Jonathan Meakins fully deserved all the academic honours granted him during his long and distinguished service to medicine, for he was one of the first leaders to demand a break with its orthodox outlook at the beginning of the twentieth century, and to teach the importance of the physiological approach to its problems. He was born in Hamilton, Ontario, the son of Charles William Meakins and Elizabeth, née Campbell. He graduated from McGill University in 1904.
He spent two years as a resident at the Royal Victoria Hospital, one in the department of bacteriology at Johns Hopkins, and two with Eugene Opie in the department of pathology at the Presbyterian Hospital, New York. In 1912 he resigned his recent appointment as director of the department of experimental medicine in his own University for further post-graduate work with Sir Thomas Lewis and Sir James MacKenzie, returning to Montreal just before the outbreak of war in 1914.
He came back to England with No. 3 Canadian General Hospital in May 1915, but soon rejoined Sir Thomas Lewis, who had begun work with Dale, Haldane, Barcroft and Cushny on the study of the physiological problems arising from gas and other hazards of war. By the end of the war he was recognised as a brilliant investigator, well worthy of his appointment to the Christison chair of therapeutics and clinical medicine at Edinburgh in 1919. There, with characteristic energy and foresight, he set up laboratories and introduced scientific research at the Royal Infirmary.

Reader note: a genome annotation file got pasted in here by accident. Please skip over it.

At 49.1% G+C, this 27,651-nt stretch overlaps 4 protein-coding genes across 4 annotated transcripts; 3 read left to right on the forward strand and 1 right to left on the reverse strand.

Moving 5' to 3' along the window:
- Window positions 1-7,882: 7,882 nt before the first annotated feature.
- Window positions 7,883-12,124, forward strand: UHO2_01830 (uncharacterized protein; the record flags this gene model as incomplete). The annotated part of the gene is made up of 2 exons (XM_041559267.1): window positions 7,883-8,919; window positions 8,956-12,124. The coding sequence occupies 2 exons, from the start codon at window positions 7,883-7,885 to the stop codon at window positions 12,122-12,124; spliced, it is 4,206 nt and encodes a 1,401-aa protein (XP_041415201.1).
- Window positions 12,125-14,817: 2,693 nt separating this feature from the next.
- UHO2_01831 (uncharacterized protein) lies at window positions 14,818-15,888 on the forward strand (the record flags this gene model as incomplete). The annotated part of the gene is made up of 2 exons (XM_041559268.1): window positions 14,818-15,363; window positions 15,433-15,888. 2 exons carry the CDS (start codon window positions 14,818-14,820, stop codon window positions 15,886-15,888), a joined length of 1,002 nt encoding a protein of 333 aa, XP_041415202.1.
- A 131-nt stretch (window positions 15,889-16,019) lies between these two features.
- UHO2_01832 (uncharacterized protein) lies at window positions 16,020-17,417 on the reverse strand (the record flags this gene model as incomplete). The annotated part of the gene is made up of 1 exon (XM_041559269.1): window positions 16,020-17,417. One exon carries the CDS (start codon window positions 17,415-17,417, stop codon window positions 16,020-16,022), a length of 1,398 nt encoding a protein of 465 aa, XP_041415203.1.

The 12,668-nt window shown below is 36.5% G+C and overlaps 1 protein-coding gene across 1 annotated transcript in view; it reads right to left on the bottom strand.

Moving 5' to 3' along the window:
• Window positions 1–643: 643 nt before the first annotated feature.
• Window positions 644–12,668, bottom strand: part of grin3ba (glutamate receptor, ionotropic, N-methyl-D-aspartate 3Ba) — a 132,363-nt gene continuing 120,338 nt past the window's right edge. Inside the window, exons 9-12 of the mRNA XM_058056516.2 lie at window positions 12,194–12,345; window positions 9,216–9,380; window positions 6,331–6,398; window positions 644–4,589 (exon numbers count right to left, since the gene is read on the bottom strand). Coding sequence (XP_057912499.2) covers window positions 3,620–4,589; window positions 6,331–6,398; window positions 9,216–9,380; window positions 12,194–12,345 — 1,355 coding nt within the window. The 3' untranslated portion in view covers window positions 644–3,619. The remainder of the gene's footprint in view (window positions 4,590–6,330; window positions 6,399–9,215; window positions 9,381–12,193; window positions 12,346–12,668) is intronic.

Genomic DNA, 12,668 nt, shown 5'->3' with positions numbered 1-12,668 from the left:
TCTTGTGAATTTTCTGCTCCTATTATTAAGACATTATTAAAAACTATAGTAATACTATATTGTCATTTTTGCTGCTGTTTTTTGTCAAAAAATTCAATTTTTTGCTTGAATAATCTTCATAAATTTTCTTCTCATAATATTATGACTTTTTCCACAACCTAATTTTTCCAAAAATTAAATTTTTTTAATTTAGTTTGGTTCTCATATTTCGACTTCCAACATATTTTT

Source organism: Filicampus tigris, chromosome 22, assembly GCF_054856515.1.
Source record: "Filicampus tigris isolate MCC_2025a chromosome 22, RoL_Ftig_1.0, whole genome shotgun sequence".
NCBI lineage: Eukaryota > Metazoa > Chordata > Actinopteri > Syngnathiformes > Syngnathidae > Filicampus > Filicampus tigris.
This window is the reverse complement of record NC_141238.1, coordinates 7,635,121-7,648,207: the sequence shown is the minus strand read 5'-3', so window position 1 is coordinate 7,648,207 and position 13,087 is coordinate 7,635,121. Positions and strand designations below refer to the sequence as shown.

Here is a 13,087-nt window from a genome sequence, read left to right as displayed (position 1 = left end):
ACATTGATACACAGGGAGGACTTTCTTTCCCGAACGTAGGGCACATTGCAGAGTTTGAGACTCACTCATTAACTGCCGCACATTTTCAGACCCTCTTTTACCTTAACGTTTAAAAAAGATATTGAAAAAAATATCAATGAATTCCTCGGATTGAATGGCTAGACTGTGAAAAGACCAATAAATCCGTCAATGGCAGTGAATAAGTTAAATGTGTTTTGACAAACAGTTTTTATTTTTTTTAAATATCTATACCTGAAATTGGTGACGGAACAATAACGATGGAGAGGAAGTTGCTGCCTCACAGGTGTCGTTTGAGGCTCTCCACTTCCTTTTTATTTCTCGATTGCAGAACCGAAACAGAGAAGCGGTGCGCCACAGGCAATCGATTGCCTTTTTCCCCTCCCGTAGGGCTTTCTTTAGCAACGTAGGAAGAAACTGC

His debonair manner made him a great favourite with students. He could enjoy life to the full, and yet find time to write his book, Respiratory function in disease (1925), the first to be written on that subject, and be a member of Barcroft’s expedition to the Andes, which made a comprehensive study of the effects of high altitude.
On his return to Montreal in 1924 as professor of medicine at McGill and physician-in-chief to the Royal Victoria Hospital, he worked for many changes in the old order and saw them accomplished in spite of opposition from orthodox colleagues. His leadership was quickly recognised throughout the North American continent. In 1929 he was elected first president of the Royal College of Physicians and Surgeons of Canada, in 1934 president of the American College of Physicians, and in 1935 president of the Canadian Medical Association.
He was editor of the American Heart Journal from 1950 to 1958, and his The Practice of medicine quickly went through six editions (1936-56). In 1939 he was appointed deputy director of medical services in the Canadian Army with the rank of brigadier, and was still able to take over the duties of dean of the faculty at his University School of Medicine in 1942. Meakins was indeed a great man.
In 1911 he married Dorothy, daughter of Fayette Brown, of Montreal. She died in 1926. His second marriage, to Sara Caldwell Young, took place in 1928. There were two children of the first marriage, a daughter and a son, who became a doctor.
Richard R Trail
* He was elected under the special bye-law which provides for the election to the fellowship of "Persons holding a medical qualification, but not Members of the College, who have distinguished themselves in the practice of medicine, or in the pursuit of Medical or General Science or Literature..."
[Amer. Heart J., 1960, 59, 1-2; Brit.med.J., 1959, 2, 959-60, 1027-8; Canad. med. Ass. J., 1957, 77, 58 (p); 1959, 81, 955-6; Lancet, 1959, 2, 796-7; Med. Serv. J. Can., 1959, 15, 589-90; Montreal Star, 13 (p), 14 Oct. 1959; Proc. roy. Soc. Can., 1960, 54, 141-2; Scotsman, 22 Oct. 1959.]